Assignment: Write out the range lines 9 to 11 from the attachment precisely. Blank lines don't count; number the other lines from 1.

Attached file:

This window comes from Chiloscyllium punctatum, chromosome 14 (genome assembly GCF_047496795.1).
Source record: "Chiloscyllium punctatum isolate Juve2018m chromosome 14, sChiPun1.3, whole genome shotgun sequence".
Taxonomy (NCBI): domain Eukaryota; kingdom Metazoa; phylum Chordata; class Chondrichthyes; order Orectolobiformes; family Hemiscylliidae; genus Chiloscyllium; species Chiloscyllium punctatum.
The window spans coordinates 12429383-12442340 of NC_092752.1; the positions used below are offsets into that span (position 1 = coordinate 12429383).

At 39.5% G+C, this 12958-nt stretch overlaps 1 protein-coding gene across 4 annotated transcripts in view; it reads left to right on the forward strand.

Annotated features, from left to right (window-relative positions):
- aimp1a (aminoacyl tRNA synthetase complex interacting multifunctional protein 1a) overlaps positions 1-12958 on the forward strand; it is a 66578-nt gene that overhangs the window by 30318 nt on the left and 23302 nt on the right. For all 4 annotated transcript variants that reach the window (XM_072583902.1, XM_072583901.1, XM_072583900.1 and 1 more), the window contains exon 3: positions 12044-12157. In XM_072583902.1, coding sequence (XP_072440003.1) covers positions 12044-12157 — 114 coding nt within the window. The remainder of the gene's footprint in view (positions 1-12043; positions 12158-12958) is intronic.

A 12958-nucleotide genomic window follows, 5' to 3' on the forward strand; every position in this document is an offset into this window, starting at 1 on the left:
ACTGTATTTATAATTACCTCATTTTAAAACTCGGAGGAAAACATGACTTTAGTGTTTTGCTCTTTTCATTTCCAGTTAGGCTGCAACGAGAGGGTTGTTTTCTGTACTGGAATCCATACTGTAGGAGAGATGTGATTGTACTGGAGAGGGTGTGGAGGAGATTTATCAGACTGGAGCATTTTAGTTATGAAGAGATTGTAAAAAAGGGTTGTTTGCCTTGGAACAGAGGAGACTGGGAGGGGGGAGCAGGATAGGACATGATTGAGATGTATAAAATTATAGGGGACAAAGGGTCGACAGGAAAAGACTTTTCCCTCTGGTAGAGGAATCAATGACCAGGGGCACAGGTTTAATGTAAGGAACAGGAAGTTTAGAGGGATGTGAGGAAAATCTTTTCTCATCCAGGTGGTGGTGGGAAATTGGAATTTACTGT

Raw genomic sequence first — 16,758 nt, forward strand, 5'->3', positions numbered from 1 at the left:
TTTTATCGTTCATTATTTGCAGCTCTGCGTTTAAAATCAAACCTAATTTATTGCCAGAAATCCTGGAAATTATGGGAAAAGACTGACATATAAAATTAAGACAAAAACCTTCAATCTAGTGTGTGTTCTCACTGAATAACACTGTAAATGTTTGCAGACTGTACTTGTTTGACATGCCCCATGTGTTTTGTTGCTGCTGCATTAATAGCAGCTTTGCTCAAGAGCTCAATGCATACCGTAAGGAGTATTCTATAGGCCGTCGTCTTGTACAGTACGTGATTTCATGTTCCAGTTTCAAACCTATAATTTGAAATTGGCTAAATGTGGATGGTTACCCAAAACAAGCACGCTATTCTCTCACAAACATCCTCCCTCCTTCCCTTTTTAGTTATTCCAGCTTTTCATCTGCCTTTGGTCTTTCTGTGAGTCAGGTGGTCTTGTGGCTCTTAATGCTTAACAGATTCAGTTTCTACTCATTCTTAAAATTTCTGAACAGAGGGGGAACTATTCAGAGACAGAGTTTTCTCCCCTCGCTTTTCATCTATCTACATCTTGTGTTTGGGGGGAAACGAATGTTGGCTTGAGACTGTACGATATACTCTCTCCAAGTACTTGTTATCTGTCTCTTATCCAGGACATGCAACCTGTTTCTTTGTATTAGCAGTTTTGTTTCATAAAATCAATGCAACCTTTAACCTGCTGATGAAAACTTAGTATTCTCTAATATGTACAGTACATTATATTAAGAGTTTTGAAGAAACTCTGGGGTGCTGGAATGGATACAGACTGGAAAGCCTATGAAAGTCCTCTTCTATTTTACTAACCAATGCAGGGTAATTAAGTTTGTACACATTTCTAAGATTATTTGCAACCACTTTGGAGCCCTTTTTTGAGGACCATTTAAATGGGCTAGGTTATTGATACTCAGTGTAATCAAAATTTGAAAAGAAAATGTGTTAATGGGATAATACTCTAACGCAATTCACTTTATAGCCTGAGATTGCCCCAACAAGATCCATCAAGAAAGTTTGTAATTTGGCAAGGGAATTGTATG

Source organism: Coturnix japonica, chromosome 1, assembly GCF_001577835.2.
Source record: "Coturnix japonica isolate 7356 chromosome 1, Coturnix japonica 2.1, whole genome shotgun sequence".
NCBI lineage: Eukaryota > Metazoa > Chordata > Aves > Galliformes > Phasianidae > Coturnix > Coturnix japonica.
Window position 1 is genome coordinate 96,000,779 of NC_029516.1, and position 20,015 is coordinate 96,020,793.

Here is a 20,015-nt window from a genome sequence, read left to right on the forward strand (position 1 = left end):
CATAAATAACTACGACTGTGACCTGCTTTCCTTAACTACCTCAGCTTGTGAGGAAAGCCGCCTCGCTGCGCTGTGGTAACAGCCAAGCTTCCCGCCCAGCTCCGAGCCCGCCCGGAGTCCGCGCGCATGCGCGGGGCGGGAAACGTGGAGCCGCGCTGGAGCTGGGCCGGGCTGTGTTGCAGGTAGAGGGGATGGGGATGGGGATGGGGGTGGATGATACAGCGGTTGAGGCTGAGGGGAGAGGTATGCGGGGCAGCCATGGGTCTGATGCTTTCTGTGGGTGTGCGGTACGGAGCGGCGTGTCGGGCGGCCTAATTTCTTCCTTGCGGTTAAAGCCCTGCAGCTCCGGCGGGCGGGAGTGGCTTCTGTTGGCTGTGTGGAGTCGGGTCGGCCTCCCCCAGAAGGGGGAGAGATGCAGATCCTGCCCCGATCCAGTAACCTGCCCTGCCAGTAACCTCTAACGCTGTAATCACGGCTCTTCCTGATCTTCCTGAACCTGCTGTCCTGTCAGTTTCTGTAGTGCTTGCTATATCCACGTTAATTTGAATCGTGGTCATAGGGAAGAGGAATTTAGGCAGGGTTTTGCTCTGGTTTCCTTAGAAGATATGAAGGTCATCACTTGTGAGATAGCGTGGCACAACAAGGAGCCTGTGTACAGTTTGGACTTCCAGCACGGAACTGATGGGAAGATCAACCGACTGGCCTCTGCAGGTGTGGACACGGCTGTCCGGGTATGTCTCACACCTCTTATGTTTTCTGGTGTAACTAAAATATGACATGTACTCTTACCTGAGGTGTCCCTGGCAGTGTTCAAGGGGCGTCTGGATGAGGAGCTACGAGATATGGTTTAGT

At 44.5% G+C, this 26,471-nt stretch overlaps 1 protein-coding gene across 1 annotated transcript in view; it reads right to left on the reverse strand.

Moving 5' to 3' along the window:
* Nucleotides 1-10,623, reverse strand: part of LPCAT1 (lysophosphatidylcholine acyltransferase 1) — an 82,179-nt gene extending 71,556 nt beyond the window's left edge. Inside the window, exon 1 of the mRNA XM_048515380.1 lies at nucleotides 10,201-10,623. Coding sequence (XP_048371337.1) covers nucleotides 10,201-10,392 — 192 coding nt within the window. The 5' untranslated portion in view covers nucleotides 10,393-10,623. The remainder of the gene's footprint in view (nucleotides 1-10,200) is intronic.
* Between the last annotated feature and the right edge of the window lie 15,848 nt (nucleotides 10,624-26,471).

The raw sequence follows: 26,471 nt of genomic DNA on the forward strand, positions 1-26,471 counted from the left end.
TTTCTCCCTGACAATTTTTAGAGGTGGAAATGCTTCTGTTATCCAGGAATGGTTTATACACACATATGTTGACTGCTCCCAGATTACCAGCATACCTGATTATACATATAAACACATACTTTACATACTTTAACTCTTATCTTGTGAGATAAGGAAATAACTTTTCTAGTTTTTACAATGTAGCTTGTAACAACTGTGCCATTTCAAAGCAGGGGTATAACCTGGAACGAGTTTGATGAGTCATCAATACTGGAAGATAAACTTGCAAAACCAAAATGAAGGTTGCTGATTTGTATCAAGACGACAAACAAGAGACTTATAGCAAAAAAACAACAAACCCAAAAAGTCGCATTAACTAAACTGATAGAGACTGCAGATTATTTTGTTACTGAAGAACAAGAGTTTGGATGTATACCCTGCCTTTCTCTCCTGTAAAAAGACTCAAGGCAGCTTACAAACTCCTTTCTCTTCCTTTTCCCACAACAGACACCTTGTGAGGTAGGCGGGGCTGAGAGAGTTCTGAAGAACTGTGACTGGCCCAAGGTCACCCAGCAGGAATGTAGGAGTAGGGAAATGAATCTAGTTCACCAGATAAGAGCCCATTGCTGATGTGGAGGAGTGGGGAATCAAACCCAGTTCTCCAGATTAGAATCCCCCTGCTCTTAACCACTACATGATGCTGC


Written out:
ACTGTATTTATAATTACCTCATTTTAAAACTCGGAGGAAAACATGACTTTAGTGTTTTGCTCTTTTCATTTCCAGTTAGGCTGCAACGAGAGGGTTGTTTTCTGTACTGGAATCCATACTGTAGGAGAGATGTGATTGTACTGGAGAGGGTGTGGAGGAGATTTATCAGACTGGAGCATTTTAGTTATGAAGAGATTGTAAAAAAGGGTTGTTTGCCTTGGAACAGAGGAGACTGGGAGGGGGGAGCAGGATAGGACATGATTGAGATGTATAAAATTATAGGGGACAAAGGGTCGACAGGAAAAGACTTTTCCCTCTGGTAGAGGAATCAATGACCAGGGGCACAGGTTTAATGTAAGGAACAGGAAGTTTAGAGGGATGTGAGGAAAATCTTTTCTCATCCAGGTGGTGGTGGGAAATTGGAATTTACTGT

Raw genomic sequence first — 16,758 nt, forward strand, 5'->3', positions numbered from 1 at the left:
TTTTATCGTTCATTATTTGCAGCTCTGCGTTTAAAATCAAACCTAATTTATTGCCAGAAATCCTGGAAATTATGGGAAAAGACTGACATATAAAATTAAGACAAAAACCTTCAATCTAGTGTGTGTTCTCACTGAATAACACTGTAAATGTTTGCAGACTGTACTTGTTTGACATGCCCCATGTGTTTTGTTGCTGCTGCATTAATAGCAGCTTTGCTCAAGAGCTCAATGCATACCGTAAGGAGTATTCTATAGGCCGTCGTCTTGTACAGTACGTGATTTCATGTTCCAGTTTCAAACCTATAATTTGAAATTGGCTAAATGTGGATGGTTACCCAAAACAAGCACGCTATTCTCTCACAAACATCCTCCCTCCTTCCCTTTTTAGTTATTCCAGCTTTTCATCTGCCTTTGGTCTTTCTGTGAGTCAGGTGGTCTTGTGGCTCTTAATGCTTAACAGATTCAGTTTCTACTCATTCTTAAAATTTCTGAACAGAGGGGGAACTATTCAGAGACAGAGTTTTCTCCCCTCGCTTTTCATCTATCTACATCTTGTGTTTGGGGGGAAACGAATGTTGGCTTGAGACTGTACGATATACTCTCTCCAAGTACTTGTTATCTGTCTCTTATCCAGGACATGCAACCTGTTTCTTTGTATTAGCAGTTTTGTTTCATAAAATCAATGCAACCTTTAACCTGCTGATGAAAACTTAGTATTCTCTAATATGTACAGTACATTATATTAAGAGTTTTGAAGAAACTCTGGGGTGCTGGAATGGATACAGACTGGAAAGCCTATGAAAGTCCTCTTCTATTTTACTAACCAATGCAGGGTAATTAAGTTTGTACACATTTCTAAGATTATTTGCAACCACTTTGGAGCCCTTTTTTGAGGACCATTTAAATGGGCTAGGTTATTGATACTCAGTGTAATCAAAATTTGAAAAGAAAATGTGTTAATGGGATAATACTCTAACGCAATTCACTTTATAGCCTGAGATTGCCCCAACAAGATCCATCAAGAAAGTTTGTAATTTGGCAAGGGAATTGTATG